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Thursday, July 20, 2006
Senegal is calling
Two legendary musicians are set to share West Africa's exploding music scene with Tokyo audiences
Special to The Japan Times
Time and again Western journalists ask superstar Senegalese pop singer Youssou N'Dour, arguably the most successful African musician in history, the same question: Why, despite selling hundreds of thousands of records in the West and collaborating with artists such as Peter Gabriel, Sting, Wyclef Jean and Paul Simon, do you continue to live in Africa?
For an African artist, N'Dour has enjoyed unequaled international popularity over the last two decades, thanks to an inimitable tenor singing voice that flutters effortlessly across five octaves and a signature musical style that combines Afro-Caribbean sounds with the driving syncopated rhythms of traditional Senegalese drumming. Given all this, many journalists seem to have difficulty comprehending why he hasn't begun a new life in the lap of luxury in the West.
But N'Dour speaks with great humility of a comfortable life with his family in Senegal, his many charitable activities, and the fact that the capital, Dakar, where he lives, has an international airport that allows him to travel whenever and wherever he wants.
"In Senegal, everything is full," he told The Japan Times in a recent interview while on tour in Germany. "Everything affects me. The weather, the heat, the nature, the people, my people. Even the clay earth. All of these things are a part of my music. They are what makes my music powerful. My music needs Senegal."
This month, Japan residents have the opportunity to get a taste of this place and the sound that was born there when N'Dour performs Aug. 5 and 6 as part of the 22nd Tokyo Summer Festival. His appearance also coincides with the arrival of another legend of Senegalese contemporary music, percussionist and conductor Doudou N'Diaye Rose, who will lead an 18-piece drum orchestra on July 27 and 28.
These concerts offer Tokyo residents a unique opportunity to see for themselves two acclaimed ambassadors of what has become, thanks in large part to their early efforts, one of the most important music scenes in the world.
West African music mix
Senegal lies at the very heart of West Africa, a region that includes other music powerhouses such as Mali, Gambia, Guinea, Sierra Leone, Ghana and Benin. These countries are the home of a disproportionately large number of Africa's most successful musicians; artists that constitute the driving force behind a fast-growing world music industry. It begs the question: What is it exactly about this part of the world that makes for such phenomenal music?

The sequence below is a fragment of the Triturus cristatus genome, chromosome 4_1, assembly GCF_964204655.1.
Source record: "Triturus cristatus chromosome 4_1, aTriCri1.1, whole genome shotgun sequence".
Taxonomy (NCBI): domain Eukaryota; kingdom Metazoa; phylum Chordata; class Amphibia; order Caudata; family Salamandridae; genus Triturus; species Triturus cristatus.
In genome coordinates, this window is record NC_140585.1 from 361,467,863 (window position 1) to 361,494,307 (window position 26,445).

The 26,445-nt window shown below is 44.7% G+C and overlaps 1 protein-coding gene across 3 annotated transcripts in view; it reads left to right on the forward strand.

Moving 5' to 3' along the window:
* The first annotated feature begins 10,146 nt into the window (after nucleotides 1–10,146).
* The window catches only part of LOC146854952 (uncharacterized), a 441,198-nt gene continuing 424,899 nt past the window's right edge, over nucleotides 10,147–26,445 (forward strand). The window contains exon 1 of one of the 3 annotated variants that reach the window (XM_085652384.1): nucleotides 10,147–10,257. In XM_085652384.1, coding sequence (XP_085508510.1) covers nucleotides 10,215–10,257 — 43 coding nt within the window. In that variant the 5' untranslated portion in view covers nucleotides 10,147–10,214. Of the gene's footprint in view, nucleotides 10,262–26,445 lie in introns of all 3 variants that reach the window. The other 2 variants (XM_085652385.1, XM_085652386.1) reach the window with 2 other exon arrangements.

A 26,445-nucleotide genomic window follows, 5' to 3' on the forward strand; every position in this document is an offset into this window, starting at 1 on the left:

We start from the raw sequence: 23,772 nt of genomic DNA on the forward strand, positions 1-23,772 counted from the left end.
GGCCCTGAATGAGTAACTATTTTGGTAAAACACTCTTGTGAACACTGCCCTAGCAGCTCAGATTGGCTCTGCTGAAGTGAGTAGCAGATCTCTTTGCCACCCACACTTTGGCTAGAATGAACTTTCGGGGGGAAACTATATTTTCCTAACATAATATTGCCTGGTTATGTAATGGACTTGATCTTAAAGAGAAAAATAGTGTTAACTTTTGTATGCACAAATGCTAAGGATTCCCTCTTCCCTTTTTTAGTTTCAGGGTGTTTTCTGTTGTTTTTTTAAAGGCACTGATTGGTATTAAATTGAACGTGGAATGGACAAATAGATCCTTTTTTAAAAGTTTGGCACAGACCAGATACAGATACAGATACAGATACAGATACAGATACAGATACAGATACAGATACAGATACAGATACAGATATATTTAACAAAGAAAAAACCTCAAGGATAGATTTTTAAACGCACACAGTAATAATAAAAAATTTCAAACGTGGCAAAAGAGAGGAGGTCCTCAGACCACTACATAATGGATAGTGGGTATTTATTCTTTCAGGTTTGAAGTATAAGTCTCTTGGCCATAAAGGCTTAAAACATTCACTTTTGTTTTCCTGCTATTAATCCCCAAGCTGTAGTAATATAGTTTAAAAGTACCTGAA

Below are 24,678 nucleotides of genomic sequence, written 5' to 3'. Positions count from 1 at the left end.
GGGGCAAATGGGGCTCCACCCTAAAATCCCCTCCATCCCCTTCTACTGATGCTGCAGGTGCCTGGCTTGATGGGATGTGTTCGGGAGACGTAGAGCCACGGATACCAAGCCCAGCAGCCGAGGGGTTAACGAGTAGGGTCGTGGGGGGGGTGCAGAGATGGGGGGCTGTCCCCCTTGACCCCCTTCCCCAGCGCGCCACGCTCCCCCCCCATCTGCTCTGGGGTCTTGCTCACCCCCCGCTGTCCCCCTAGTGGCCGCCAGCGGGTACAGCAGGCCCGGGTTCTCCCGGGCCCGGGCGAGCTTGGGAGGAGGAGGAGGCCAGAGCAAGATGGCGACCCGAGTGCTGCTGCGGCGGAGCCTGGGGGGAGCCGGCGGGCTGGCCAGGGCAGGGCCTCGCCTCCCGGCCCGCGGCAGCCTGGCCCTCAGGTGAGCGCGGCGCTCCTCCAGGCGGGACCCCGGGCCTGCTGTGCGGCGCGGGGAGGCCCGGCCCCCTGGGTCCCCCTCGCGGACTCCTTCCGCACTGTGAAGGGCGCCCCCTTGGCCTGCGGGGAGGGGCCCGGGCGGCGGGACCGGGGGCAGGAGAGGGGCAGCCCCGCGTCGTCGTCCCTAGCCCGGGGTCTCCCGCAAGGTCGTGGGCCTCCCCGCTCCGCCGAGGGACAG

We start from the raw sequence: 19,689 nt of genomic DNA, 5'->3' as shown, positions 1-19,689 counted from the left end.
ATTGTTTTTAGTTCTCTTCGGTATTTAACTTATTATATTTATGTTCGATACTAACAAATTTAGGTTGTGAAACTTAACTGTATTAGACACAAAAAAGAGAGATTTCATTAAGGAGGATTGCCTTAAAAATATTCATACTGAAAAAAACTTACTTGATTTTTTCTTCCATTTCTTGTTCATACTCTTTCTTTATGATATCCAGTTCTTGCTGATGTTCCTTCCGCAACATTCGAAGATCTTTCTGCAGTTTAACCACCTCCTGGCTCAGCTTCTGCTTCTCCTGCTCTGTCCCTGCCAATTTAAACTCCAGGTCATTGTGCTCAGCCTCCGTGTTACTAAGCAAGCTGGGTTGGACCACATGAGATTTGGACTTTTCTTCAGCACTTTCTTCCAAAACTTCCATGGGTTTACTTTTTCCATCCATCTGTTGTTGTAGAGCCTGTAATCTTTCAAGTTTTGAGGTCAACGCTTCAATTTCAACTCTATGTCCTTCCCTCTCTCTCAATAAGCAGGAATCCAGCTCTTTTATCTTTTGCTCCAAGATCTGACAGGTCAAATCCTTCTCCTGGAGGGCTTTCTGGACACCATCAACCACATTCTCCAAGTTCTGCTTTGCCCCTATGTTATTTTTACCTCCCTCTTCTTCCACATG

"Every country, every part of the world has something for itself," says N'Dour. "Sometimes you can find oil, sometimes you can find gold. Different countries have their riches. Senegal doesn't have all these economic riches, but we have culture, and our culture is our riches. And in particular we have music."
Experts on music from the region, such as acclaimed London-based Senegalese DJ Dudu Sarr, who compiled the contemporary African music for the Africa Remix exhibition (showing until Aug. 31 at the Mori Art Museum), point out that West Africa has long been the home of diverse, but nonetheless deeply interconnected peoples and traditions.
"Music has always been borderless in that region of the world," Sarr says. "In many ways I think it is the powers that be that, for marketing purposes, create categories that they can use to better feed consumers and control markets. But you put two musicians together and they will come up with something different. That exchange is constantly happening in West Africa."
The result is a medley of musical output from Dakar to Abuja by artists who share in common the use of traditional instruments and rhythms that have been traded back and forth among the region's people for millenniums, and an openness to outside influence that runs the gamut from North African and Middle Eastern music, to Caribbean sounds, African-American jazz and Delta blues.
In Senegal, N'Dour is the exemplar of this particular mix of tradition and modernity. As with many musicians from the region, he was born into the griot caste of the Wolof people, traditional storytellers who sing the praises and history of people and places, not unlike the Homeric poets of ancient Greece.
But while he was intimately acquainted with the rich history of griot performance and song, the young N'Dour also found himself immersed in the newly arrived sounds of jazz, blues, rock and Afro-Ca- ribbean music that spilled out of Dakar's nightclubs after Senegal won its independence from France in 1960.
After getting his start singing at informal public gatherings, by the middle of the '70s N'Dour had joined the famous Star Band, the house act at Dakar's groundbreaking Miami Club. He led the group to develop a style that fused the syncopated beats characteristic to Senegal's sabar drumming with Afro-Cuban and traditional Wolof music, and Western amplified instruments such as keyboards and guitars. The result was a fast, spirited and immensely danceable sound that became known as mbalax.
The invention of mbalax, along with lyrics deeply concerned with current social issues and his electrifying stage presence, propelled N'Dour to wealth and fame as he performed throughout West Africa and produced cassettes for the regional market. It would also bring him to the attention of the ever-perceptive Peter Gabriel, who N'Dour joined on tour after the 1984 release of his crossover record "Immigres."